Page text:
A year or more ago I found a 6 or 7 part series on horses in miniature games. The series went into a detailed examination of the historical stylings of horses, their look and genetics, and how they fit into miniature war gaming. The the migration from Google Reader, I’ve lost my old tagged articles. If anyone would happen to have a link to this series, I’d appreciate it if you could leave a comment with the location of the blog.
More specifically, I’m looking for descriptions of the horses used by the Crusaders and Arabs from 1100-1300. Links on this topic would also be appreciated.
Deus Vult is the Crusader era game from Fire Forge, designed to take the excellent Fire Forge figures to the table top. Written by Alessio Cavatore, the game plays as a cross between Kings of War & Hail Caesar with a healthy dose of moral/leadership checks mixed in. Armies are organized in to divisions, each lead by a Battle Leader. Game play alternates as each player is allowed to activate and command one division. Turns run long, but the steady back and forth keeps both players involved.
The book comes with two full army lists for the 1st Crusade (Crusaders and Arabs) with example lists for European states, Crusader orders, Seljuk Turks and Russians. The Army rosters have many options and units are well detailed, giving list creation a WAB/WFB level of number crunchiness. I hope Fire Forge comes out with additional lists, this system is begging for more options.
At the local club, we are big fans of Hail Caesar but not necessarily big fans of getting fully painted armies on the gaming table. This makes for an exciting night when our two best, biggest and completely painted armies can match up for a game. Chris brings his Successors army to the table in four divisions: 2 heavy pike units holding the center with cavalry on one flank and light infantry securing the other end of the line. My Saladin era Arabs matched Chris with a rather similar layout: 2 heavy infantry divisions in the center with heavy cavalry on one flank and a mixed cavalry/infantry division on the other. Gaming table is provided by John from Plastic Legions.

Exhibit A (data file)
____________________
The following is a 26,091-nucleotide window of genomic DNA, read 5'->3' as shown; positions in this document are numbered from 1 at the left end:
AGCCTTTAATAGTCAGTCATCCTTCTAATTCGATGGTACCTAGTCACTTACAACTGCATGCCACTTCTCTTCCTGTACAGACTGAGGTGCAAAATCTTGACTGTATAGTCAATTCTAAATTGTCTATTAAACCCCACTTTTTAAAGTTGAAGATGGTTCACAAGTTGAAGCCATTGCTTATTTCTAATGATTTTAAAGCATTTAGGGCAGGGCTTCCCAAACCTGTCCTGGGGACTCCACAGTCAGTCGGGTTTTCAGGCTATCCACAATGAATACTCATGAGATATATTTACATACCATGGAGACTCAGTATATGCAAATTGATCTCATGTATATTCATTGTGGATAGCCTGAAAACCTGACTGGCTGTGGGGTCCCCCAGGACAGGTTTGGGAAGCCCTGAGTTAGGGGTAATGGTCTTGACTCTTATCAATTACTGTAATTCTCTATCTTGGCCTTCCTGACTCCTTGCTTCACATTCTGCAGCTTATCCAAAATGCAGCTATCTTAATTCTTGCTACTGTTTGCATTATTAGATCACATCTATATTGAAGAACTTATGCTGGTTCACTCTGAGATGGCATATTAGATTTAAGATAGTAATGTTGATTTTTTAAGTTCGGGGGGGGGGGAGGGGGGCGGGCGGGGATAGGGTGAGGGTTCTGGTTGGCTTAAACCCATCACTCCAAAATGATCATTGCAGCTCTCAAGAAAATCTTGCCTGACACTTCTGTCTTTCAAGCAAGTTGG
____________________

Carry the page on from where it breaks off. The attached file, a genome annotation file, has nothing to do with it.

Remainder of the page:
420 points of troops deployed to the table.
Massed ranks of pike and cavalry.
Light troops clash on the flank.
Final clash in the center.
The game was oddly symmetrical with the flank divisions clashing, one division in the center refusing to engage and a final show down of heavies to decide the contest.
A unit of 20 Dismounted Knights from Black Tree Design, 3rd Crusade. The army deal provides a nice mix of sculpts with few repeats. Flash was minimal & sculpting detail is adequate.
Prime White with Rifle Butt (Howard Hues) undercoat
- Cloth: Codex Grey (GW) with Sky Grey (Vallejo) highlights
- Shields: Basic Red (73007 Vallejo)
- Shading: Dark Sepia (Secret Weapon)
Where have I been? For those of you reading CTF, it’s been more than a year since my last post. In the past 12 months, I’ve moved to a new home, sold a house & my youngest daughter has grown up into a toddler. While there has been time for gaming, there has been very little time for painting. In fact, I was rather surprised to find my basing sand & flock still backed away in boxes from the move.
What’s next? My Arab Crusader force needs an opponent. The painting table is full, as I’ve been busy purchasing Normans/Crusaders for a sizable 1st and/or 3rd Crusades force. While I have hundreds of figures at the ready, I think I’ll paint small groups which could also double as a Saga army (in the off chance I get to play with that rule set).
Reaper Bones. Like 17,000 other gamers, I bought in to Reaper’s Bones KickStarter. The local club has taken to Song of Blades and Heroes as a light weight skirmish game for all the new figures and monsters. Expect to see a handful pop up on the blog between units of Normans.